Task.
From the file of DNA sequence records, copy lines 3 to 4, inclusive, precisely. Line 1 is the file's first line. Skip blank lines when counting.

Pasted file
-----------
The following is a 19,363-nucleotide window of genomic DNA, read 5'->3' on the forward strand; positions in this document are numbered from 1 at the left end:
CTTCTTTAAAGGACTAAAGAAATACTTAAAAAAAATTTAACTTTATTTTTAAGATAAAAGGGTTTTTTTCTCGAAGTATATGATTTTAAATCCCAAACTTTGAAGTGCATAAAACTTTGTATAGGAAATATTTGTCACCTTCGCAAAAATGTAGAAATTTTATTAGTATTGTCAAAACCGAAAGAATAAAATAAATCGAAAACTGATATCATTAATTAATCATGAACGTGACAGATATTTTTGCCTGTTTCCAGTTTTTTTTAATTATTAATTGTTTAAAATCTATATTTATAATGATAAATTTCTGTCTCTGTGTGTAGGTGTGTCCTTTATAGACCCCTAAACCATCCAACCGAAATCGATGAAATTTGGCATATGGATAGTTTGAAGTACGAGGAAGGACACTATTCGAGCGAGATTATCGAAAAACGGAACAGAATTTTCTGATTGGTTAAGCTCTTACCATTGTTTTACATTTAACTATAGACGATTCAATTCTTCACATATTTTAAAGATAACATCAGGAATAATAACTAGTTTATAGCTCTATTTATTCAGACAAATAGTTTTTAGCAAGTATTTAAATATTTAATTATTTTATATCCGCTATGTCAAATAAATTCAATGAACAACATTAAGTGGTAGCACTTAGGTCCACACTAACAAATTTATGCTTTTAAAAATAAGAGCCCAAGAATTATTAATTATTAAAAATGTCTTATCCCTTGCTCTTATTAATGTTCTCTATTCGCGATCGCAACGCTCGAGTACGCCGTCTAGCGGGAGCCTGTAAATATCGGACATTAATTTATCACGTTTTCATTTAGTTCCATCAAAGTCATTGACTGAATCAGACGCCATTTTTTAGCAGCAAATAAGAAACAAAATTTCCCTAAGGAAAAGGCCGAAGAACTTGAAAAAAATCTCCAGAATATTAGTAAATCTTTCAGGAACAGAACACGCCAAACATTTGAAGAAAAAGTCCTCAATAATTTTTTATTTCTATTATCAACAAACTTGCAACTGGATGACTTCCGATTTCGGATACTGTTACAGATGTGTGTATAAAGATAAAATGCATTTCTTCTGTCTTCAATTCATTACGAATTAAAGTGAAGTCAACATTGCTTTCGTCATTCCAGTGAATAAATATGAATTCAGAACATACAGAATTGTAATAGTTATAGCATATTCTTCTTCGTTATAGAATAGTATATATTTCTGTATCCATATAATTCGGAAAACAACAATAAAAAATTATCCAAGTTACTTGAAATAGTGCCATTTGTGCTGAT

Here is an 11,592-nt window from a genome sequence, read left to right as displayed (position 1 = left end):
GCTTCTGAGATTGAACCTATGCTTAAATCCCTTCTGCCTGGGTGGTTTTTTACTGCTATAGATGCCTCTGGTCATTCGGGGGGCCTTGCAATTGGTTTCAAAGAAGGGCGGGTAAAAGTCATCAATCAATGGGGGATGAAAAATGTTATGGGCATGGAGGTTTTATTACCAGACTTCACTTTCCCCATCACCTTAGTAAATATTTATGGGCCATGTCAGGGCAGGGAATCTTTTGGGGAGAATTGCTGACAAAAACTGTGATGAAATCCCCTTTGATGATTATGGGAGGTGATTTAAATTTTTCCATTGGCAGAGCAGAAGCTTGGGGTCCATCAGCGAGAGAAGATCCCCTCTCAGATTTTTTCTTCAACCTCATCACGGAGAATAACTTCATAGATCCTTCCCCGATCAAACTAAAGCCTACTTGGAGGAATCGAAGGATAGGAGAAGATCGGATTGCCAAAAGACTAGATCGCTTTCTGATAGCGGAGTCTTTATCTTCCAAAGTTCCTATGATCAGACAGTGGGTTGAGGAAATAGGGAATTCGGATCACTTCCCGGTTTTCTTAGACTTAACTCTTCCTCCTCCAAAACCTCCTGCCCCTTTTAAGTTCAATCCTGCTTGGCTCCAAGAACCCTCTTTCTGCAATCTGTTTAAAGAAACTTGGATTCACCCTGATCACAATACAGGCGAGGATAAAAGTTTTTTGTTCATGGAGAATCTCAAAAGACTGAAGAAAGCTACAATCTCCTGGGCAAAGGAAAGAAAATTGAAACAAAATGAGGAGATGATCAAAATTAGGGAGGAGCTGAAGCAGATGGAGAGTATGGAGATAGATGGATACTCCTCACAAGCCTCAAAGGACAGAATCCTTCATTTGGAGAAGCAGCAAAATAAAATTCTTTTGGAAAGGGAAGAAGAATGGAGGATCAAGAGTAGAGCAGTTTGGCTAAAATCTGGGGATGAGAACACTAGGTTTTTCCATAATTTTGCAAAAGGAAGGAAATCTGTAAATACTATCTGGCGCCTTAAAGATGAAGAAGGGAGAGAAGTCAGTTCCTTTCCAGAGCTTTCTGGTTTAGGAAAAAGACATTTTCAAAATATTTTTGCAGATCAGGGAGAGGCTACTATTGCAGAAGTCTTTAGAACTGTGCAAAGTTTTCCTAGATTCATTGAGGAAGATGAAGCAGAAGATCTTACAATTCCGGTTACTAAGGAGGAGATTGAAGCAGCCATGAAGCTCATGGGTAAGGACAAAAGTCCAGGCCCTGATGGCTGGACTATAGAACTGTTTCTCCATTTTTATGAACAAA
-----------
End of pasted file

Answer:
Here is an 11,592-nt window from a genome sequence, read left to right as displayed (position 1 = left end):
GCTTCTGAGATTGAACCTATGCTTAAATCCCTTCTGCCTGGGTGGTTTTTTACTGCTATAGATGCCTCTGGTCATTCGGGGGGCCTTGCAATTGGTTTCAAAGAAGGGCGGGTAAAAGTCATCAATCAATGGGGGATGAAAAATGTTATGGGCATGGAGGTTTTATTACCAGACTTCACTTTCCCCATCACCTTAGTAAATATTTATGGGCCATGTCAGGGCAGGGAATCTTTTGGGGAGAATTGCTGACAAAAACTGTGATGAAATCCCCTTTGATGATTATGGGAGGTGATTTAAATTTTTCCATTGGCAGAGCAGAAGCTTGGGGTCCATCAGCGAGAGAAGATCCCCTCTCAGATTTTTTCTTCAACCTCATCACGGAGAATAACTTCATAGATCCTTCCCCGATCAAACTAAAGCCTACTTGGAGGAATCGAAGGATAGGAGAAGATCGGATTGCCAAAAGACTAGATCGCTTTCTGATAGCGGAGTCTTTATCTTCCAAAGTTCCTATGATCAGACAGTGGGTTGAGGAAATAGGGAATTCGGATCACTTCCCGGTTTTCTTAGACTTAACTCTTCCTCCTCCAAAACCTCCTGCCCCTTTTAAGTTCAATCCTGCTTGGCTCCAAGAACCCTCTTTCTGCAATCTGTTTAAAGAAACTTGGATTCACCCTGATCACAATACAGGCGAGGATAAAAGTTTTTTGTTCATGGAGAATCTCAAAAGACTGAAGAAAGCTACAATCTCCTGGGCAAAGGAAAGAAAATTGAAACAAAATGAGGAGATGATCAAAATTAGGGAGGAGCTGAAGCAGATGGAGAGTATGGAGATAGATGGATACTCCTCACAAGCCTCAAAGGACAGAATCCTTCATTTGGAGAAGCAGCAAAATAAAATTCTTTTGGAAAGGGAAGAAGAATGGAGGATCAAGAGTAGAGCAGTTTGGCTAAAATCTGGGGATGAGAACACTAGGTTTTTCCATAATTTTGCAAAAGGAAGGAAATCTGTAAATACTATCTGGCGCCTTAAAGATGAAGAAGGGAGAGAAGTCAGTTCCTTTCCAGAGCTTTCTGGTTTAGGAAAAAGACATTTTCAAAATATTTTTGCAGATCAGGGAGAGGCTACTATTGCAGAAGTCTTTAGAACTGTGCAAAGTTTTCCTAGATTCATTGAGGAAGATGAAGCAGAAGATCTTACAATTCCGGTTACTAAGGAGGAGATTGAAGCAGCCATGAAGCTCATGGGTAAGGACAAAAGTCCAGGCCCTGATGGCTGGACTATAGAACTGTTTCTCCATTTTTATGAACAAA